I recently had the pleasure of attending the Mosaic Enterprise Challenge Grand Finals in London. As Chair of the judging panel what I saw on the day proved to be hugely encouraging.
Five schools, each proudly representing a different area of the country, pitched their hearts out in front of a capacity crowd. Under the guidance of their Mosaic mentors, the student teams had to pitch a winning business idea to the judging panel - the winners securing £2,500 for their school plus a £500 seed fund to invest in their business.
My fellow judges and I were hugely impressed by the confidence on show from the students, some as young as 14. It got me thinking about why initiatives such as this are so important in helping to nurture business talent and giving young people the opportunity to shine.
For me, young students need to get a real taste for business. On too many occasions I've met 15-20-year-olds who don't have a clue about business because the school curriculum simply doesn't provide for it. An experience such as the Enterprise Challenge is one which engages the student, helps them to think from a business perspective and helps them to develop, so that when they do get out into the big wide world they are not completely thrown by the tasks they are being asked to perform.
This set of students have been through an incredible process involving pitching, thinking of ideas, being eliminated or getting through to the next round; experiencing success and failure. This cements the idea that business is tough and life is full of competitive situations, where they have to shine, show their personalities and actually use their brains. So much of what we learn at school is by rote but learning this way allows thoughts to be explored and opinions to be formulated.
Mentoring is hugely important in this process. My parents were my mentors but I'm of the opinion that the mentoring skills that are required now are greater than what can be provided by parents or family. Having a skilled mentor, someone with only the mentee's best interests at heart with no angle who only wants success for the mentee, is a great benefit. It's also a two way process - the mentor through engaging with young people and understanding them, can derive a great deal of personal satisfaction and the mentee benefits from sharing the thoughts of someone with experience in a particular field or just life and business in general. Done in the correct way, mentoring is greatly beneficial to both parties.
A good mentor must be able to understand problems and the student's needs. It's all well and good to be labelled as a mentor, but what's the outcome? There has to be a tangible benefit from this at the end otherwise it will have been a waste of everyone's time. The real skill of a good mentor comes in understanding where the mentee is coming from, why they've gained that particular view of life, business or people. The mentor's role is undeniably a difficult one and this is why picking the right one is so crucial. What nobody wants to see is the mentor indoctrinating a keen-to-learn youngster with thoughts or business ideas that could potentially be inaccurate. A mentor must be skilful, knowledgeable and have experience in equal measure but in addition to this, must also know how to pass on that experience so that it sinks in, without having to ram it home.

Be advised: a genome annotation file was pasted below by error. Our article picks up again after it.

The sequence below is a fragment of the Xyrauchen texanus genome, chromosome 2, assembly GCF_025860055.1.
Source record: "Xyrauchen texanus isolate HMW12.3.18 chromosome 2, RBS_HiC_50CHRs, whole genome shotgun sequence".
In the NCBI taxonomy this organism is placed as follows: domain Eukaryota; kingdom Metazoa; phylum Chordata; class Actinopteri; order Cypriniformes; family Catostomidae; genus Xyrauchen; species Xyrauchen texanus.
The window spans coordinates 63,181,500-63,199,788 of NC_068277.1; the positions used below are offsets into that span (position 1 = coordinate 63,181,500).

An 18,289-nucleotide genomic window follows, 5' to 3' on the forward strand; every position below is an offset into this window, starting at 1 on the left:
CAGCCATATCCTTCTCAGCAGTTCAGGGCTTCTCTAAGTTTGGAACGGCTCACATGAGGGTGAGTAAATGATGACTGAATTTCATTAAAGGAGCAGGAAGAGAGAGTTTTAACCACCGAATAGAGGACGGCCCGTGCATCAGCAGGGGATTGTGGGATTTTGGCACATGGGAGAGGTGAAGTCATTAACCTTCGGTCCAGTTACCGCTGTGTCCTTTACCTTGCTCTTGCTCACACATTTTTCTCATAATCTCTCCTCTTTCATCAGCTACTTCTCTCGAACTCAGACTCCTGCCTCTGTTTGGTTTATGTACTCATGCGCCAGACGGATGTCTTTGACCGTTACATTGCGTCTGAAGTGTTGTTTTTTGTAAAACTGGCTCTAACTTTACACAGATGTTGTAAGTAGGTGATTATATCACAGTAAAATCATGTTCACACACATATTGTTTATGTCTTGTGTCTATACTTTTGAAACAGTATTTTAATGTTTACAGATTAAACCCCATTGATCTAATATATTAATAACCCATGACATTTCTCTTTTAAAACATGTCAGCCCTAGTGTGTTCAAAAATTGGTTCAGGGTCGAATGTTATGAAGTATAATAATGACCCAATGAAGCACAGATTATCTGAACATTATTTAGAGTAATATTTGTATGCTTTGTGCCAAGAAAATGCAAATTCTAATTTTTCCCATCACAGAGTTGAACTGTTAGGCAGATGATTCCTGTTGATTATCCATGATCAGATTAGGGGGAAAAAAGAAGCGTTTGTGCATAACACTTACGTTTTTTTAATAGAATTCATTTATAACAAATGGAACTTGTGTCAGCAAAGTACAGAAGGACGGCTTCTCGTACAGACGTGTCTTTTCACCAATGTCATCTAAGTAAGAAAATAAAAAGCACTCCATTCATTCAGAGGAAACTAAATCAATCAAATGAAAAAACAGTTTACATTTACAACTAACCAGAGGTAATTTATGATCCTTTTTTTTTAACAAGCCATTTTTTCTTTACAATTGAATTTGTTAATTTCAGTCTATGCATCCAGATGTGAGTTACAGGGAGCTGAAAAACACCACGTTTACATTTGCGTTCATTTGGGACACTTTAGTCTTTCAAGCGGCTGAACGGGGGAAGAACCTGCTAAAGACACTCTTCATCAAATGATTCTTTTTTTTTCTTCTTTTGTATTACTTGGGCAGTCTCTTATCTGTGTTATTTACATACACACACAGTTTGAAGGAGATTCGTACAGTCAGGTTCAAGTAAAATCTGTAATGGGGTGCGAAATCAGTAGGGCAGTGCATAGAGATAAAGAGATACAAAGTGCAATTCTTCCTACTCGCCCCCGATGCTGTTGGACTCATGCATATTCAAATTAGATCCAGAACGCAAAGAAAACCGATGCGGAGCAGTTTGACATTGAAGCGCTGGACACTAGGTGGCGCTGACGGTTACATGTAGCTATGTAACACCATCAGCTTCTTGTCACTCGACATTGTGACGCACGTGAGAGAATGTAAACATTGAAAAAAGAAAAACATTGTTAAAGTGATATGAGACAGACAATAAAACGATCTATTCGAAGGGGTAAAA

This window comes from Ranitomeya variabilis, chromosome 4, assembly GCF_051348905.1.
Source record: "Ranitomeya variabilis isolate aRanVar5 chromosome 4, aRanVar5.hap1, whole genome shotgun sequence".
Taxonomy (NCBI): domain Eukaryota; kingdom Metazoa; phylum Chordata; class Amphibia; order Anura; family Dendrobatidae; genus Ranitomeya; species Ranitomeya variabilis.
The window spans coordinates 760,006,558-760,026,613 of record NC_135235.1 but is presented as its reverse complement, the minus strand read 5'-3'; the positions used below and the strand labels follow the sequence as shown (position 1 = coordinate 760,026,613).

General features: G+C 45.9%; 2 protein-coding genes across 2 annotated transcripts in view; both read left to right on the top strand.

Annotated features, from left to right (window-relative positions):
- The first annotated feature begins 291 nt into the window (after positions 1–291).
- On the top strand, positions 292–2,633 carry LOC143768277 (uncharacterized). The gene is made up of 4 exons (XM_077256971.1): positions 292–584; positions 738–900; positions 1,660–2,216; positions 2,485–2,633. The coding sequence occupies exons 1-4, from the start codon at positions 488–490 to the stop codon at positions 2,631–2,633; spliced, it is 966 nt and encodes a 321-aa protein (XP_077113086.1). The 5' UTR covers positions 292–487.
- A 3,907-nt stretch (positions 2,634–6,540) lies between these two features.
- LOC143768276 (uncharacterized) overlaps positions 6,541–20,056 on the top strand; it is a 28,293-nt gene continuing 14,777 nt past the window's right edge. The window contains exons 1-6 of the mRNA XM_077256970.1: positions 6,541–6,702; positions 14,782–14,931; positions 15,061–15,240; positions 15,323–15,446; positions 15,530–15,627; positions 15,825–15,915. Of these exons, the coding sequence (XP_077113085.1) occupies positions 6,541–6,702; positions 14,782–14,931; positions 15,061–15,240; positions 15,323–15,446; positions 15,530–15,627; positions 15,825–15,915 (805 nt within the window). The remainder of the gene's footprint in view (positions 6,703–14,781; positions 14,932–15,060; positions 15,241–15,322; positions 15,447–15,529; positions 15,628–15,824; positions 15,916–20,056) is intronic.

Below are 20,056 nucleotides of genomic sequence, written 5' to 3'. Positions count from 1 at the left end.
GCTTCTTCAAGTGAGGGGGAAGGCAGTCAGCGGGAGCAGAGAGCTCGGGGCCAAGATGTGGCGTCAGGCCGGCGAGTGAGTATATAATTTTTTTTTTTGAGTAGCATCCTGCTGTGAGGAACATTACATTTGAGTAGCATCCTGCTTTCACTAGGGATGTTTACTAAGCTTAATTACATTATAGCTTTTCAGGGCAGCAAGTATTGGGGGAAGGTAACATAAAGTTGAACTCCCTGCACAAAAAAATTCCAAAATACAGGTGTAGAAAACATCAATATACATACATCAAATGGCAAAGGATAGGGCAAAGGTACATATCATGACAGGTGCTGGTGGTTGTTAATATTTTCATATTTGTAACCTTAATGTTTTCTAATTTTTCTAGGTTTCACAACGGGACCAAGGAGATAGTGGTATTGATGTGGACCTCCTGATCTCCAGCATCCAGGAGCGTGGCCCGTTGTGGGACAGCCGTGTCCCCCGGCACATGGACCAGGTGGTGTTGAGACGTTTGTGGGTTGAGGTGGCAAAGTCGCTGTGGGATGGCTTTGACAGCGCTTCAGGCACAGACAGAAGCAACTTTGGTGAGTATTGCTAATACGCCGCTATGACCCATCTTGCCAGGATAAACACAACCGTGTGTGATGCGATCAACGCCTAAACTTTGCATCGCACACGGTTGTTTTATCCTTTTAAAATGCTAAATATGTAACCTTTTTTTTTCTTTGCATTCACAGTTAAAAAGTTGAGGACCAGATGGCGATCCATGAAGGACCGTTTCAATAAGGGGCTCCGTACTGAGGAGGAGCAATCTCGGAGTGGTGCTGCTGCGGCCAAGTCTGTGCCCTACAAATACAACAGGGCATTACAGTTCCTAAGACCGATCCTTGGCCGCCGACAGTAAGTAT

I would say that young people generally do lack entrepreneurial skills and sadly, I have seen little evidence of improvement in recent years. It's not that they don't have the ability it's just they haven't been exposed to it, so whether it's because they don't do a paper round or work in the local shop during the school holidays, this results in a very limited idea of what the world of work actually entails. Young people have very lively minds, they've got brilliant ideas and the skill is trying to bring those ideas to the fore. A scheme such as Mosaic's Enterprise Challenge is tackling this head on and I think for it to have the desired impact it should be adopted throughout the curriculum.
Where there has been massive change in the last ten years has been in social media and the internet, leading to huge opportunities for business start-ups with very little capital requirement. Young people no longer need to be top of the class at school, just coming up with a genius, brilliant idea can quite easily develop into a viable business.
It's vitally important to give young students a chance, but equally let's give them the tools to try to succeed. Give them the opportunity coupled with business education and real life experience and they will absolutely show just how clever they really are. Effective mentoring can be the key to unlocking this potential.
If you give young people the opportunity to shine, guess what? They might just actually do it!
Claude Littner is a visiting professor and an alumnus of the University of West London, and its Claude Littner Business School is named in his honour. He has also just replaced Nick Hewer as Lord Sugar's new advisor on the BBC's The Apprentice. Lord Sugar previously called upon Claude to expose the fabrications in candidates' CVs.